Here’s What You Need To Know About EBT Cards & Benefits

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The Supplemental Nutrition Assistance Program (SNAP) is a U.S. Department of Agriculture federal program that provides money for groceries to low-income families and individuals. SNAP is available in all 50 states, the District of Columbia, Puerto Rico, the Virgin Islands and Guam
Here’s what you need to know:

  • What is EBT?
    SNAP benefits are issued using EBT cards, cash and manual vouchers. Electronic Benefits Transfer (EBT) is the system used to distribute SNAP benefits. EBT cards work like debit cards and you can use your EBT card to pay for your groceries using SNAP benefits. Benefits are automatically loaded into your account each month.
  • Who can apply to SNAP?
    Your household must meet certain requirements to be eligible for SNAP and receive benefits. Eligibility is determined by how many people live in your home and your household’s gross (total) monthly income (130% of federal poverty guidelines). Everyone who lives together (buys and prepares meals together) is grouped as one SNAP household. There are special rules for households with elderly or disabled members: If a person is 60 or older and unable to purchase and prepare meals separately because of a permanent disability, the person and the person’s spouse may be a separate SNAP household if the others they live with don’t have much income (no more than 165% of the poverty level). These are the income limits based on household size, through Sept. 30, 2021.
  • Is EBT the same as P-EBT?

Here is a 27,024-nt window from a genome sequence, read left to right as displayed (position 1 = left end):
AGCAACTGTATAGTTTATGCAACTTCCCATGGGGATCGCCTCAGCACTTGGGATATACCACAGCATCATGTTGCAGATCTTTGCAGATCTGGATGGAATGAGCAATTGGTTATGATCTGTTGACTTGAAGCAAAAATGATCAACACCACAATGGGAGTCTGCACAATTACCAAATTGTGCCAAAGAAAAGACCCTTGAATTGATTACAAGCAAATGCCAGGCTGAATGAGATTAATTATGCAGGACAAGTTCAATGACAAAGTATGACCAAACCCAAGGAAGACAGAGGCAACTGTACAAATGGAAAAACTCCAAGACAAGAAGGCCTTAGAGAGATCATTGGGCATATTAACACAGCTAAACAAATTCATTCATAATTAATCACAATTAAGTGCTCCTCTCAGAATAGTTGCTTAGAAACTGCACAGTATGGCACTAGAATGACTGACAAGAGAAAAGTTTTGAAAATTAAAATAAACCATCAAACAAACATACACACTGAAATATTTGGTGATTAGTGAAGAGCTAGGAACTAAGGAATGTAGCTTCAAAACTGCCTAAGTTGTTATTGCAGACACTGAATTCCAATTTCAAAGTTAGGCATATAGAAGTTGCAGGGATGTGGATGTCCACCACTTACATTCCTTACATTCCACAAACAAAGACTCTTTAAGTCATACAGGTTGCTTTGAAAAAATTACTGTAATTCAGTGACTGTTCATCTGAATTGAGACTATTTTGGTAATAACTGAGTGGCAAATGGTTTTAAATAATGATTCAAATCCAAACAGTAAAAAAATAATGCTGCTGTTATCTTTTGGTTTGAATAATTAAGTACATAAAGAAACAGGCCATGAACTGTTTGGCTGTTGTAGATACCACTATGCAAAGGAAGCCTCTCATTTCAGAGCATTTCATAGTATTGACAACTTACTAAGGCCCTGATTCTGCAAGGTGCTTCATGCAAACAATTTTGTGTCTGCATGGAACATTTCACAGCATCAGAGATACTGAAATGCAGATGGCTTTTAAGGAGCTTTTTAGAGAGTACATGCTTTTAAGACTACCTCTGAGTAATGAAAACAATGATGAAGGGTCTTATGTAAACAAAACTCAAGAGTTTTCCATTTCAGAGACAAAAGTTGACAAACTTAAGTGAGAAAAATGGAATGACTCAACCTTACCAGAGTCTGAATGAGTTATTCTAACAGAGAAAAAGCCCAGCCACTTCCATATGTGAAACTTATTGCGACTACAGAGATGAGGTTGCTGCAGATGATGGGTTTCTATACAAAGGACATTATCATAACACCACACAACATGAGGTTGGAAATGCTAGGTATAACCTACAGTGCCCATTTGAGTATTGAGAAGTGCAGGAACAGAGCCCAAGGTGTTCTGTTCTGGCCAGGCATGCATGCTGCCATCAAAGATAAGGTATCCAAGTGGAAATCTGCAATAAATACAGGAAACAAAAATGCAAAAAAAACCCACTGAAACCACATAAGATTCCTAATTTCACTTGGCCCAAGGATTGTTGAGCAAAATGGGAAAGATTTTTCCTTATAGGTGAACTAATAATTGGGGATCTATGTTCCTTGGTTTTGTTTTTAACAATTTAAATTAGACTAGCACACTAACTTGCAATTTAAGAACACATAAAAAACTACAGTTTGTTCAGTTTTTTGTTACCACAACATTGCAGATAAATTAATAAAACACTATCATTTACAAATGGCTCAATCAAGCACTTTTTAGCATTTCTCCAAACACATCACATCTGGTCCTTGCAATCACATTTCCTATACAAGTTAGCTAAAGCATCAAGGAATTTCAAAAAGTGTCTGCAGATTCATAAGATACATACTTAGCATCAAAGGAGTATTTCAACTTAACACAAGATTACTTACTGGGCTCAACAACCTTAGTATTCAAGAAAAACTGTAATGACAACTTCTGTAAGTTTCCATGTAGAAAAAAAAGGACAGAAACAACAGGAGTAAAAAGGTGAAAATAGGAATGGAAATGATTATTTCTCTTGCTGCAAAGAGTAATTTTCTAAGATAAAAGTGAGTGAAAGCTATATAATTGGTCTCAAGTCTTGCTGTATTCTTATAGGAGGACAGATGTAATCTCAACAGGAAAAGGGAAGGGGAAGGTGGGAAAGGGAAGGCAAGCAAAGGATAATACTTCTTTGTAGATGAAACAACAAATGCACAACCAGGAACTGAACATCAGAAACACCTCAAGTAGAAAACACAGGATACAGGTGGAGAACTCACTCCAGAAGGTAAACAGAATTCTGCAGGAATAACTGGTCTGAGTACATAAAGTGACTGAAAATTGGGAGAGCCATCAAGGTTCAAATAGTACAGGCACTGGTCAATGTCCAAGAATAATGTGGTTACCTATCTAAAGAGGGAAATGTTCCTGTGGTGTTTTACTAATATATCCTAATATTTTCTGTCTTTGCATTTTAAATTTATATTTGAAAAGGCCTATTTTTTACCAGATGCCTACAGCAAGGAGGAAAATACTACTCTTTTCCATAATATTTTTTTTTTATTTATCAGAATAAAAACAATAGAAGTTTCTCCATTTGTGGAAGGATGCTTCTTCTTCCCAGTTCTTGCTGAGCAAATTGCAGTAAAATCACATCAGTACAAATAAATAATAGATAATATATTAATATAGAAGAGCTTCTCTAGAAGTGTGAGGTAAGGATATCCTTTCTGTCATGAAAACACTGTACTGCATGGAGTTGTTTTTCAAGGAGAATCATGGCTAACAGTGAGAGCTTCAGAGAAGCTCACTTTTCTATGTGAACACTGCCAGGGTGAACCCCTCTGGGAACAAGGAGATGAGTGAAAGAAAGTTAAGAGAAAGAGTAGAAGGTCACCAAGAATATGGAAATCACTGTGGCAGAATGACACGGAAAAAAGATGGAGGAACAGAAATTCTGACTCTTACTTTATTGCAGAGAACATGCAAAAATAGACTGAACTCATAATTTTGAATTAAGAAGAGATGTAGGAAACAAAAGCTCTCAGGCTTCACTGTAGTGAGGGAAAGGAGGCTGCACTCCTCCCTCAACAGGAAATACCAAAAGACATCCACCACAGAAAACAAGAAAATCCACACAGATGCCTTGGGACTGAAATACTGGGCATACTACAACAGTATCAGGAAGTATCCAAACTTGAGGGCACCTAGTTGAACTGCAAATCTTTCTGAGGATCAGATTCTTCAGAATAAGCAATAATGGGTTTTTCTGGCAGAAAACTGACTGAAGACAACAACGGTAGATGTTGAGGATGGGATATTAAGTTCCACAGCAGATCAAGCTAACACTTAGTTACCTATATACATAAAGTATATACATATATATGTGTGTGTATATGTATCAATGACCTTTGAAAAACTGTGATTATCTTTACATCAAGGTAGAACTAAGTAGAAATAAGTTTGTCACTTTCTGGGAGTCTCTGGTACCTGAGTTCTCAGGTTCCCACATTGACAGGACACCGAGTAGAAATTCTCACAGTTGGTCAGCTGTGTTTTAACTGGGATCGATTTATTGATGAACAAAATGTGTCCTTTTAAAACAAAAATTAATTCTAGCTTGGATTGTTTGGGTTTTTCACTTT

P-EBT is the government response to the COVID-19 pandemic and is very similar to SNAP benefits. P-EBT is meant to provide food benefits to cover free or reduced priced meals that students would have received at school. P-EBT households can use their benefits to buy groceries at places that accept SNAP. Your P-EBT benefits are loaded onto your EBT card each month in the same way SNAP benefits are.
  • Where can I find information to apply for SNAP?
    Each state has its own application form. If your state’s application form is not online, you need to contact your local SNAP office to request one. To apply for benefits or get information about SNAP, contact your local SNAP office:
    1. Click on your state on the map
    2. Most states have an online application, and many have a version in Spanish (look under ‘State Applications’)
    3. If your state does not have an online application, call the number under ‘State SNAP Information’ or click the ‘State List of Local Office Locations’ to apply over the phone or in person.
  • How do I use my EBT card?
  1. Save the EBT Helpline toll free number: 1-888-328-6399
  2. Call this number (or online: to check your balance BEFORE you use it.
  3. Your benefits will automatically be loaded onto the card each month.
  4. Swipe your EBT card to pay for groceries.
  5. At check-out, use the PIN you were given (or created) when you enrolled.
  6. If you need a family member to be able to use your EBT benefits, contact your local agency. You can put an ‘Authorized Representative’ on your account and a separate EBT card will be sent to you.
  • Can I apply to SNAP if I don’t have documents?